The hazards of aerial lift work
Workers using aerial lifts can be injured or killed if they don’t know how to operate them safely. According to the Center for Construction Research and Training, also known as CPWR, about 26 workers die every year using aerial lifts. Causes range from electrocutions, falls and tip-overs to being caught between the bucket or guardrail and an object.
Before attempting to use an aerial lift bucket, CPWR states, workers should thoroughly inspect all operating and emergency controls, as well as guardrails, fall protection gear and any other items specified by the machine’s manufacturer. Check that the lift has no missing or broken parts. Then, survey the area where the lift will be used. Aerial lifts should be used on level surfaces that won’t shift. Look for hazards such as overhead power lines, drop-offs, holes and other obstructions. Finally, be sure to set outriggers, wheel chocks and brakes, even if the lift is on a level surface.
Supervisors should ensure any aerial lift operator or worker is trained, qualified and experienced with the model he or she will be using.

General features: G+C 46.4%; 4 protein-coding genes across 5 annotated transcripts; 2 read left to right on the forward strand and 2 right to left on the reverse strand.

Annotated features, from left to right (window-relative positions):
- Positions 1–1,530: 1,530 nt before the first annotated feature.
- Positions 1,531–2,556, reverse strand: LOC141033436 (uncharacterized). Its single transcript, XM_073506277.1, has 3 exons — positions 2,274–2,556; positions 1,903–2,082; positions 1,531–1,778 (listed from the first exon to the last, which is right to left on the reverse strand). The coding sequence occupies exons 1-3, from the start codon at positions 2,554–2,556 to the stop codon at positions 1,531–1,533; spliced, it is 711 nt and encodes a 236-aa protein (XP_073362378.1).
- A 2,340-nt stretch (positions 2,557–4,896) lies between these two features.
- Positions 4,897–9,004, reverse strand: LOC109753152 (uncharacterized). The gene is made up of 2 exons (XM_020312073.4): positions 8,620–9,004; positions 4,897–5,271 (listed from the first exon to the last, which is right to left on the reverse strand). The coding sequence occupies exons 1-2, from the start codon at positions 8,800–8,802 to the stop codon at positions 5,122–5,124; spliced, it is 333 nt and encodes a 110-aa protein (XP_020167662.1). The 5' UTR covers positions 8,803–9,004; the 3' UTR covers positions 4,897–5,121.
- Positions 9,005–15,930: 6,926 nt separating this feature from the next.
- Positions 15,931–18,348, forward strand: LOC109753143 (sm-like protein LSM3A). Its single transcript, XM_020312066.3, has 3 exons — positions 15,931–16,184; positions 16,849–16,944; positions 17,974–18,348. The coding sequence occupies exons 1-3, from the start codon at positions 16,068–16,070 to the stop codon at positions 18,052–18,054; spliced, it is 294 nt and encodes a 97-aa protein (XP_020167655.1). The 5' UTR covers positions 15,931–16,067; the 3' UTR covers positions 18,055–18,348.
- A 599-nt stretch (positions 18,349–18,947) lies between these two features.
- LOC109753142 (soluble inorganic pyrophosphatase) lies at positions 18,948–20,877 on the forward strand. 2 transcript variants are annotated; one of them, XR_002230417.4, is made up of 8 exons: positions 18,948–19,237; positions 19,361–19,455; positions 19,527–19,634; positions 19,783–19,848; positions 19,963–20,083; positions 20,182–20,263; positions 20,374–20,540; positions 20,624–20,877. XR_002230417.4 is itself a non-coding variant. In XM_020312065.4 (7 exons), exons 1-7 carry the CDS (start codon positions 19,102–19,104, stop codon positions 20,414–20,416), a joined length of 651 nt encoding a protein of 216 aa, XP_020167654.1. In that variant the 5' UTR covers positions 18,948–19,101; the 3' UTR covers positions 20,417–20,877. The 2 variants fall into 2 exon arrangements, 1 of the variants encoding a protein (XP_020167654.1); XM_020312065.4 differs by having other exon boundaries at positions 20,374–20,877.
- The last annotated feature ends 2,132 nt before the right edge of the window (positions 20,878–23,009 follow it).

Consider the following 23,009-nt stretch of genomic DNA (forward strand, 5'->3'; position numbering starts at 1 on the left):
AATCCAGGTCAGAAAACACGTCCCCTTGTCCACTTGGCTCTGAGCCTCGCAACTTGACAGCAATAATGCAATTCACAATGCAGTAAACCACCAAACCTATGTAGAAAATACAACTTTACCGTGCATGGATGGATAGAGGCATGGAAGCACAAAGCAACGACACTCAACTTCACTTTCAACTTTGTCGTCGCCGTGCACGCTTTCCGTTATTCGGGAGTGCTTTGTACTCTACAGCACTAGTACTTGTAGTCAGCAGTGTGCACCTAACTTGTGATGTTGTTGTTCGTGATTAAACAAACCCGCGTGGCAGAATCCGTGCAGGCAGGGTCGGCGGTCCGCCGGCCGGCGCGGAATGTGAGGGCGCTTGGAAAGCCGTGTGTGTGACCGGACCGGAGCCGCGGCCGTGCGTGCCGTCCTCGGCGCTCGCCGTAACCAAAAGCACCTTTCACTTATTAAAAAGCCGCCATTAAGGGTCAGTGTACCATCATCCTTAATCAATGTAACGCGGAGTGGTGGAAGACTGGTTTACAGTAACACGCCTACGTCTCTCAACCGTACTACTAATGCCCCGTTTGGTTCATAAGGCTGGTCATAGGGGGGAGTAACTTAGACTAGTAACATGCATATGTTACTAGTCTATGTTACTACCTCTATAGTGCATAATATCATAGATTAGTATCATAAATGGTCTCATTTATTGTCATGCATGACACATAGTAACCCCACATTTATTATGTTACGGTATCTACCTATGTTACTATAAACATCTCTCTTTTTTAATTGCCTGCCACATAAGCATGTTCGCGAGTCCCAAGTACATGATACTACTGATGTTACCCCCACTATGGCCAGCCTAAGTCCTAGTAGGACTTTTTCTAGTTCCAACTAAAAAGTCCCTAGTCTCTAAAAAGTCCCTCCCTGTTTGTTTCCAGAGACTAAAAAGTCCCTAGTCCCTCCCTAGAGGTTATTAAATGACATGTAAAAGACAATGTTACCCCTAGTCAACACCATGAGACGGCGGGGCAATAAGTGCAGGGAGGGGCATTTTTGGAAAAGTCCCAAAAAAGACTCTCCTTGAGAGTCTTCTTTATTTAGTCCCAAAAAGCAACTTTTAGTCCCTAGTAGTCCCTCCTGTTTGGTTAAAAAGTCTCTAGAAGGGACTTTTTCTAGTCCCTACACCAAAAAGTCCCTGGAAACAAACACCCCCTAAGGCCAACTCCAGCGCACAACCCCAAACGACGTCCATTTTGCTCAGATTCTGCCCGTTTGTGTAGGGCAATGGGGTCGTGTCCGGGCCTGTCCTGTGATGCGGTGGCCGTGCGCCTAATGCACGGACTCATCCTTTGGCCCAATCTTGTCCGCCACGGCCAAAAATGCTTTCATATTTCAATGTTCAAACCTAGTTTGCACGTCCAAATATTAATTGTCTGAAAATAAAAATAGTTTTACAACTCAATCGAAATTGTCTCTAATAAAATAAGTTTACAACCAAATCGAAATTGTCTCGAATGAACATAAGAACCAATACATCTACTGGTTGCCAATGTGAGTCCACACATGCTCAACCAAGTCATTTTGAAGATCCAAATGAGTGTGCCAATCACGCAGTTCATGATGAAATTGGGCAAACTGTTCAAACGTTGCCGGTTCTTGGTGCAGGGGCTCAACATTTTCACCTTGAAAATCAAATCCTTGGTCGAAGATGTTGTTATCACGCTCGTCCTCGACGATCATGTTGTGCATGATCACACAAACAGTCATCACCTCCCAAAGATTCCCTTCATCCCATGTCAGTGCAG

When operating an aerial lift or working in a lift bucket, ensure the platform’s chains or doors are closed, don’t exceed the lift’s load capacity limits, and place warning cones and signs around the lift when working near traffic. Other tips from CPWR:
Prevent electrocutions: Stay a minimum of 10 feet away from overhead power lines, and be aware that insulated buckets won’t protect a worker if electricity has another path to the ground, such as a worker touching another wire.
Prevent falls: OSHA requires either a full-body harness or some sort of positioning device on bucket trucks or boom lifts.
Prevent tip-overs: Never drive when the lift platform is elevated, unless the manufacturer specifically states otherwise, and refrain from exceeding reach limits.